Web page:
IperionX’s low carbon titanium recycling technology will be used to produce bicycle components for Germany’s Canyon Bicycles under a partnership to develop a more sustainable supply chain. 

The ability to produce bicycle components using the company’s low-carbon, recycled titanium metal powders via additive manufacturing methods meshes perfectly with Canyon’s dual objective of using innovative materials in the production process while meeting its environmental goals.

Both companies have agreed on an initial project to prototype Canyon bicycle parts, including for bicycle frames, using IperionX’s (ASX:IPX) 100% recycled titanium until 30 June 2025.

On successful completion of this initial prototyping, the two companies will then negotiate an agreement for larger scale production.

“Our partnership with Canyon highlights the importance of fully circular, sustainable materials to customers with leading environmental goals,” managing director Anastasios Arima said.

“We are very pleased to be applying the patented technologies to create 100% recycled titanium parts for a leading company in a very large addressable market, and we look forward to progressing the partnership towards the extended use of titanium in bicycle production.”

Canyon chief operating officer Alison Jones added that connecting IperionX to Canyon’s product development and ESG teams allowed the company to identify bicycle components that can be produced using their low-cost, low-carbon, fully recycled titanium powders.

“This is a real breakthrough technology for us and we look forward to deploying this innovative technology in the production of more sustainable titanium for use in Canyon bicycles,” she added.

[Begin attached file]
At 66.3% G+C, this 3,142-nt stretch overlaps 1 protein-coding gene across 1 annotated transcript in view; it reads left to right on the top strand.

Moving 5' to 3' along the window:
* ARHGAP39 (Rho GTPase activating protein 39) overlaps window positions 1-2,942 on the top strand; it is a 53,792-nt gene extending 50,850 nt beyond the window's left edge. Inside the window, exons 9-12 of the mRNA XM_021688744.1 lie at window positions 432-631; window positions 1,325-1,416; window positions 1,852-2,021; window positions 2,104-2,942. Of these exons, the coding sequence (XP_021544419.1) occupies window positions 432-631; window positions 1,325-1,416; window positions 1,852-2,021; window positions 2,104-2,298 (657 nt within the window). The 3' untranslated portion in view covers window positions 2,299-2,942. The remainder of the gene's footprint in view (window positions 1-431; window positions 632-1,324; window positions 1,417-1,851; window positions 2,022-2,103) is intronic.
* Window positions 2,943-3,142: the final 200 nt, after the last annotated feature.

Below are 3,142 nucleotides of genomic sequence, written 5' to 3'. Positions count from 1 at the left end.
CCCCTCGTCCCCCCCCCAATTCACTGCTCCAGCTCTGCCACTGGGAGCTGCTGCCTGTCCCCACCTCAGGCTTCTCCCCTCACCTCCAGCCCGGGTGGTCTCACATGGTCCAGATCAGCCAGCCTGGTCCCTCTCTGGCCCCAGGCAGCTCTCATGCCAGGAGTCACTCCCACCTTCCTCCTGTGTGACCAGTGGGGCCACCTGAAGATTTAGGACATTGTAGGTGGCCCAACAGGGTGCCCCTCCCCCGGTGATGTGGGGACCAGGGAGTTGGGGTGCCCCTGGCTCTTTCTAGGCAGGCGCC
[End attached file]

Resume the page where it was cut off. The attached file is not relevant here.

Tapping into a growing global market

Titanium’s strength, corrosion resistance and light weight – about half that of steel – makes it a desirable and premium frame material for bicycles, especially for an award winning bicycle manufacturer with a reputation for innovation and implementing leading technologies such as Canyon.

However, its use is limited by its high cost compared to materials such as carbon frames, as well as the high-carbon footprint of the current titanium supply chain, which is based on the energy-intensive Kroll process.

The ability to both reduce cost and lower the carbon intensity by recycling titanium scrap opens up the growing global bicycle industry, which saw sales of about US$70bn in 2021 and is projected to grow up to US$85bn in 2025.

Canyon’s target – the high-end sector of this market – is still worth US$18bn though its growth is expected to leave the broader industry in the dust, reaching a value of US$30bn in 2030.




This article was developed in collaboration with IperionX, a Stockhead advertiser at the time of publishing.


This article does not constitute financial product advice. You should consider obtaining independent advice before making any financial decisions.